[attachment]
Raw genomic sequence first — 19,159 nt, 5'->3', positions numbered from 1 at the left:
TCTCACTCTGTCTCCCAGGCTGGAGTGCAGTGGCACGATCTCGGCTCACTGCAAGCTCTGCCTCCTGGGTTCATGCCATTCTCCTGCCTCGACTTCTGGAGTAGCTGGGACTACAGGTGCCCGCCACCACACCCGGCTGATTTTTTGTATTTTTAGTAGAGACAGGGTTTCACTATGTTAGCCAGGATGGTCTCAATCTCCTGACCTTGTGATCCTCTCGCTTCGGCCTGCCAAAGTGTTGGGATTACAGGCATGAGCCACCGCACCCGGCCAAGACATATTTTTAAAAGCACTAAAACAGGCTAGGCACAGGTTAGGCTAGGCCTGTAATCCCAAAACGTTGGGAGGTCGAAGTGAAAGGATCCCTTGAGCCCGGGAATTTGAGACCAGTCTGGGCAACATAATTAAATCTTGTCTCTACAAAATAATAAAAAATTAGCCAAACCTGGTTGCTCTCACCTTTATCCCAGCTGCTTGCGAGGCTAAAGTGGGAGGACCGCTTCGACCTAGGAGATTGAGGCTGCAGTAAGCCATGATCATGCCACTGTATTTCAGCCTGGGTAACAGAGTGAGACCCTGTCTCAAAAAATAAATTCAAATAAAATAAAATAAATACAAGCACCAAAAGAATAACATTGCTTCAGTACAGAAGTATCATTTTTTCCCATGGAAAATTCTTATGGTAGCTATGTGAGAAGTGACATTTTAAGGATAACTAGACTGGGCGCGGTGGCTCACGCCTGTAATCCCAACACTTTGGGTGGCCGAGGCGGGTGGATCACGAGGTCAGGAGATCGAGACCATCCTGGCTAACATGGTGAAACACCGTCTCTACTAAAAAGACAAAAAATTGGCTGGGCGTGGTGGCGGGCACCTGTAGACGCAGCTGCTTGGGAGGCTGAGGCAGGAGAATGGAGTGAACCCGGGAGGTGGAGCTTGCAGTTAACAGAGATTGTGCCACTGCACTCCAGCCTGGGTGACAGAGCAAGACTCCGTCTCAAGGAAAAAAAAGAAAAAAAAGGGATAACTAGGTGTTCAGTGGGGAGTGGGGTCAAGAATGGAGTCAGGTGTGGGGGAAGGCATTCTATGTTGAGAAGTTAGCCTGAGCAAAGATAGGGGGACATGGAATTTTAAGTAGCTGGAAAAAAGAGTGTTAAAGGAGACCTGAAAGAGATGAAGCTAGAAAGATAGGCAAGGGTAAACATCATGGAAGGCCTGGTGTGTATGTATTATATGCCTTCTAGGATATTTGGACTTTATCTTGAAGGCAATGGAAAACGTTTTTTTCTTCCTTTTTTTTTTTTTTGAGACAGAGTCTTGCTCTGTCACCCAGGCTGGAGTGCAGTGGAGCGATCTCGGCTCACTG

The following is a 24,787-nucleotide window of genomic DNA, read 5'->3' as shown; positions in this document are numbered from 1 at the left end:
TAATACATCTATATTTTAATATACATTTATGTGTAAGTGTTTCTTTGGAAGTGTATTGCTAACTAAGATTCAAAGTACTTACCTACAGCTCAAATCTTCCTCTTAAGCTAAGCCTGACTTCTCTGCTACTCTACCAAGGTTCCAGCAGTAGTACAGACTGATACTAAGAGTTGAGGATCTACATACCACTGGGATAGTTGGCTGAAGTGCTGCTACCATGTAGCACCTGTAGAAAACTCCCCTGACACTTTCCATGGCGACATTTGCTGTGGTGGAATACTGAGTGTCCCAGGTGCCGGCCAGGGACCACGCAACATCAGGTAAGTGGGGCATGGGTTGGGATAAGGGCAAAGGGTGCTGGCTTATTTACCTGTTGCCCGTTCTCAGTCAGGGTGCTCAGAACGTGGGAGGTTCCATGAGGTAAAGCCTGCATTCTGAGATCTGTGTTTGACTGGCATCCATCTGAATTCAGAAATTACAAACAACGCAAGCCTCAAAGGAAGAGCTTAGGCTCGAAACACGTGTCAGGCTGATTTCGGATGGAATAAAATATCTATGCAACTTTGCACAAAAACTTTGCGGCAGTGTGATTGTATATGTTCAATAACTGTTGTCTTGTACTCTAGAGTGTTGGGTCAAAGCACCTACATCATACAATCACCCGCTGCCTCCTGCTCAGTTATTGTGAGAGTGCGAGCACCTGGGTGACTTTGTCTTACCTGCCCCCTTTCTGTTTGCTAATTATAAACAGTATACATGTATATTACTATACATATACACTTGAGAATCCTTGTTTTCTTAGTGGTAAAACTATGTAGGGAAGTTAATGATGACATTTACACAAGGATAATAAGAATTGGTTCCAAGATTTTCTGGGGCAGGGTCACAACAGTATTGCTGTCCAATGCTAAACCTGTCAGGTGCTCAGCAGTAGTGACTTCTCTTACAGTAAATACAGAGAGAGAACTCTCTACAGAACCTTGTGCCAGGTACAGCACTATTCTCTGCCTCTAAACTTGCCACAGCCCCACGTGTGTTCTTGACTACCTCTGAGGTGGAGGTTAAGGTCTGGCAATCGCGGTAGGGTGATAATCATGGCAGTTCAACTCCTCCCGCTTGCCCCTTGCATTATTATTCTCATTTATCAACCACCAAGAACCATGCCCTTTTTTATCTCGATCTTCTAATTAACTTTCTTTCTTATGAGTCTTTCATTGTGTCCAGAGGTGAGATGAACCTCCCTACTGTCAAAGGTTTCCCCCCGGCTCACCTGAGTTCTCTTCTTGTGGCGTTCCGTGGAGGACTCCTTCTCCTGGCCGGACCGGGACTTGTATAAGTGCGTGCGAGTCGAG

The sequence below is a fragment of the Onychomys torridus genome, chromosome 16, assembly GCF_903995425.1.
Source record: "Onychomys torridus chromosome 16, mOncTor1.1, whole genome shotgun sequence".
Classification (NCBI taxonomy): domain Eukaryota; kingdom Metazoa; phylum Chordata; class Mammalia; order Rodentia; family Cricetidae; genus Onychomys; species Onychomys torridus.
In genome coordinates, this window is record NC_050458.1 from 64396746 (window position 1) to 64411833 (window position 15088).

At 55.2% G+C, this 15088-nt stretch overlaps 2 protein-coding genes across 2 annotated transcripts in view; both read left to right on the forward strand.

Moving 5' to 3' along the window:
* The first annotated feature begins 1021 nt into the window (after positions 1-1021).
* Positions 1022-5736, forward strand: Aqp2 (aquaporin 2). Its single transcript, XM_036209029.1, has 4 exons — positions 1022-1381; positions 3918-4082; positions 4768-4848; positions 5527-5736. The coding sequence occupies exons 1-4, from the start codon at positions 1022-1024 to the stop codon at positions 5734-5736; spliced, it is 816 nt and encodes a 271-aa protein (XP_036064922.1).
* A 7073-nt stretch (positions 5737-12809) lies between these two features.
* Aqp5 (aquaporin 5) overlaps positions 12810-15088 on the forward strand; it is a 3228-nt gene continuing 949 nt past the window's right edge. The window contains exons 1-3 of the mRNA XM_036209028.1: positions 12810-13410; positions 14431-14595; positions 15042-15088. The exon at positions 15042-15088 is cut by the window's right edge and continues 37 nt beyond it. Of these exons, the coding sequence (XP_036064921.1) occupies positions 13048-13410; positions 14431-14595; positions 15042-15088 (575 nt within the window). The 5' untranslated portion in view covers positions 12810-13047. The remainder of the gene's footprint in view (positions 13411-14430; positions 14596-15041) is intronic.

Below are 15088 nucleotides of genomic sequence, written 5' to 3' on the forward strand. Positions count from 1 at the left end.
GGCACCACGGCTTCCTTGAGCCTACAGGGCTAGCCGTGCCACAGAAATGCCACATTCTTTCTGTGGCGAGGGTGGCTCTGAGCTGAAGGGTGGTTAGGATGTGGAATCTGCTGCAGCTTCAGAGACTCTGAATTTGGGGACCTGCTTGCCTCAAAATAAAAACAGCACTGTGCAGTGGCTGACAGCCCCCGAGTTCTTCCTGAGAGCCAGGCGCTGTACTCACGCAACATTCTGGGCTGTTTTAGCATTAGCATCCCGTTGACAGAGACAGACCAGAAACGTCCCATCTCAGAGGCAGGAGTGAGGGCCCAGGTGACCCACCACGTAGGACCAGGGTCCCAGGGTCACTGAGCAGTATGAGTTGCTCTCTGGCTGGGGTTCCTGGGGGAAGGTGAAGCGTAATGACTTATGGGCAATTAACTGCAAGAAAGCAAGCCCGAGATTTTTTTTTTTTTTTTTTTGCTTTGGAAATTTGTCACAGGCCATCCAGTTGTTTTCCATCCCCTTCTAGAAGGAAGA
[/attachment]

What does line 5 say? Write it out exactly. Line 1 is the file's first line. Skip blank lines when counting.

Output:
The sequence below is a fragment of the Onychomys torridus genome, chromosome 16, assembly GCF_903995425.1.